Sameer Verma stages incredible comeback at Thailand Open
Sameer Verma comes across as a very shy and quiet person. Even after his greatest of victories, the 26-year-old has always maintained his calm demeanour.
Tuesday was no different as the Pullela Gopichand protégé staged possibly the most incredible comeback of his career, saving as many as seven match points to outsmart Lee Zii Jia 18-21, 27-25, 21-19 in a marathon first round that lasted an hour and 14 minutes on the opening day of the $1 million Toyota Thailand Open.
Down 18-21, 6-17 it looked all but over for Sameer at the Impact Arena in Bangkok, but the gritty shuttler from Dhar, Madhya Pradesh, stuck in there, kept the bird in play to first close the gap and then push the match into the decider by claiming his first game point.
After losing the second game in that fashion, the demoralised eighth seeded Malaysian never found his rhythm in the third game. Sameer, on the other hand, found his game and confidence and never relinquished his lead again to enter the second round of the Super 1000 tournament.
“I was not mentally prepared for this tournament,” said Sameer, who bettered his record to 2-4 against world No.10 Lee. “In the second game my ankle was hurting a bit. I was down during the interval of the second game, and my coach told me to just focus on playing my own style.”
Following title wins in 2017 and 2018—when he also reached the prestigious year-ending World Tour Finals—and a career high of world No.11 in early 2019, the last two years have been far from ideal for Sameer, who did not even manage to reach the semi-finals of a single tournament in the period. Last week too Sameer exited in the first round after losing to Indonesian Shesar Hiren Rhustavito.
However, the world No.31 hopes that this remarkable win will give him renewed confidence of pushing ahead into the tournament, displaying resilience and tenacity. “It was all about my mind. This will give me confidence for the rest of the tournament,” said Verma.
The Indian will next face Danish world No.17 Rasmus Gemke, who progressed after Parupalli Kashyap retired while trailing 0-3 in the first game. Kashyap pulled out due to a calf muscle strain in his right leg which had also forced him to withdraw from last week’s Yonex Thailand Open first round too. “It hasn’t recovered fully. Not good enough to play a match. I need to get the calf back to match intensity which will take a few weeks,” he said from Thailand.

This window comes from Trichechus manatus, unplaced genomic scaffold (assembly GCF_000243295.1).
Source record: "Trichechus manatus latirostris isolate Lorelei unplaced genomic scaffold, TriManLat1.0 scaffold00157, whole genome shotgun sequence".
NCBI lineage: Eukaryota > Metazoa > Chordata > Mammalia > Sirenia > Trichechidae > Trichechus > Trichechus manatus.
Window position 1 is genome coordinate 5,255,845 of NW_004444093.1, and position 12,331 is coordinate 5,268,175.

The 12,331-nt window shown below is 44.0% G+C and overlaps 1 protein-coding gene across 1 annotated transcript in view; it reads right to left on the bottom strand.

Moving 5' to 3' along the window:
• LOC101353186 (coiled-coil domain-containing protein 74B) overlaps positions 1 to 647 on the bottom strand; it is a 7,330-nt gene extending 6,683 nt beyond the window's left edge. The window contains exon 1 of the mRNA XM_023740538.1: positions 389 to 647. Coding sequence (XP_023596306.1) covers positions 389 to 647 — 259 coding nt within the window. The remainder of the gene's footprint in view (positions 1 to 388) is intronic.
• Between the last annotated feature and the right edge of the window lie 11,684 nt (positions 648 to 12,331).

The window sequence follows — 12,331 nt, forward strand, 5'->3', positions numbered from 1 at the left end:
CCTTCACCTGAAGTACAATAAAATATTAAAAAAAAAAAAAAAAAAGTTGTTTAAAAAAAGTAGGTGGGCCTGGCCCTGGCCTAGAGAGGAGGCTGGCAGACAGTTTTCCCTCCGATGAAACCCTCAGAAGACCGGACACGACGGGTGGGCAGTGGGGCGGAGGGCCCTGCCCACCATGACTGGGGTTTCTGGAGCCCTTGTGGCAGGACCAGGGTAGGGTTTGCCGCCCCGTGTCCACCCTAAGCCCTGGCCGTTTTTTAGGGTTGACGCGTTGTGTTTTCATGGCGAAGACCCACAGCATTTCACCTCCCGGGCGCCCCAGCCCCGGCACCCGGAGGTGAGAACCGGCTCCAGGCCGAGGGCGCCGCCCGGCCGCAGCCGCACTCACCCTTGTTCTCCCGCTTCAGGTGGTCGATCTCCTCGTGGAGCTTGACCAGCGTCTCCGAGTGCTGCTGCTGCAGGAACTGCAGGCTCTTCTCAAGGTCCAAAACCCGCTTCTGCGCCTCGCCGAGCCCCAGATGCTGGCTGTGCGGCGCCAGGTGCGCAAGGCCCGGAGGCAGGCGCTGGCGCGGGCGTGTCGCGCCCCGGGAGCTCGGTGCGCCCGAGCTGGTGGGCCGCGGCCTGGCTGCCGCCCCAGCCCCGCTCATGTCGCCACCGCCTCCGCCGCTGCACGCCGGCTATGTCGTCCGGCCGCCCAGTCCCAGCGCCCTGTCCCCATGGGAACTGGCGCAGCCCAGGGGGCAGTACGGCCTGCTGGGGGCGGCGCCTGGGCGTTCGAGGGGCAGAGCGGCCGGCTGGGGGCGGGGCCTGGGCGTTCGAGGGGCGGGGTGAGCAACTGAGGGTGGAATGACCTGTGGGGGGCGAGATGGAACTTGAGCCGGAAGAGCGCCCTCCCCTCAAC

It was also a positive day for reigning world champion PV Sindhu who overcame local player Busanan Ongbamrungphan—who had beaten Saina Nehwal in the second round last week—21-17, 21-13 in 43 minutes. This was the sixth seed’s 11th victory over the world No.12 in 12 meetings. “It was a good game and I’m very, very happy. This win was very important for me in this tournament because last week, I went out in the first round,” said the world No.7. Sindhu next takes on Malaysian Kisona Selvaduray in what will be their first ever contest.
Kidambi Srikanth too progressed to the second round after using just 38 minutes to beat local player Sitthikom Thammasin 21-11, 21-11 to take a 3-0 lead in career meetings. “After the first tournament, I’m pleased with this win,” said Srikanth, who had pulled out last week due to a calf muscle strain. “I have been unable to practice for four days as I had a calf strain. I have been resting and icing the calf, plus I got some practice in yesterday. I’m happy with the win and I’m looking forward to the next round,” added the former world No.1, who next faces third seed Anders Antonsen of Denmark.
Progress in doubles too
Satwiksairaj Rankireddy and Ashwini Ponnappa took 40 minutes to beat scratch Danish pairing of Niclas Nohr and Amalie Magelund 23-21, 21-18. Rankireddy returned later in the day to partner Chirag Shetty with the men’s doubles pair beating compatriots Manu Attri and B Sumeeth Reddy 22-20, 28-26 in 45 minutes.
However, it was curtains for former world No.1 Saina Nehwal who went down in straight games to former world champion Ratchanok Intanon. The Thai fourth seed took just 32 minutes to win 21-17, 21-8 and better her record to 6-12 against the world No.20 Indian. “I’ve played Newhal before and lost a few times and so I’ve learnt from those experiences. Newhal is one of the players I try to copy, she’s fast. I was able to play how I wanted. Saina has good fighting spirit inside her,” said Intanon.
Indonesian fifth seed Anthony Sinisuka Ginting beat Sameer’s elder brother Sourabh 21-16, 21-11 in 36 minutes to extend his win-loss record to 3-0 against the Indian.
Sai tests positive
Meanwhile, world championship bronze medallist B Sai Praneeth tested positive for Covid-19 on Monday, forcing him out of the tournament. He was due to play the first round against Malaysia's Daren Liew on Wednesday. "The player has been taken to hospital for further observation and testing, and is required to stay in hospital for a minimum of 10 days," said Badminton World Federation (BWF) in a statement.
Srikanth, who was sharing his hotel room with Sai, has had to withdraw and is in strict self-quarantine despite testing negative
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- The world No.10 men’s doubles pair was greeted by a new member of the coaching staff - former world No.1 in men’s doubles, Mathias Boe.
- Sports Ministry and BAI spoke to top players to take stock of Olympics preparation of shutters after the Asian leg
- Either side of the Covid bout though Rankireddy ensured he trained regularly to keep fitness levels up. That was on show during the two Thailand Opens—where the Indian campaign ended on Saturday.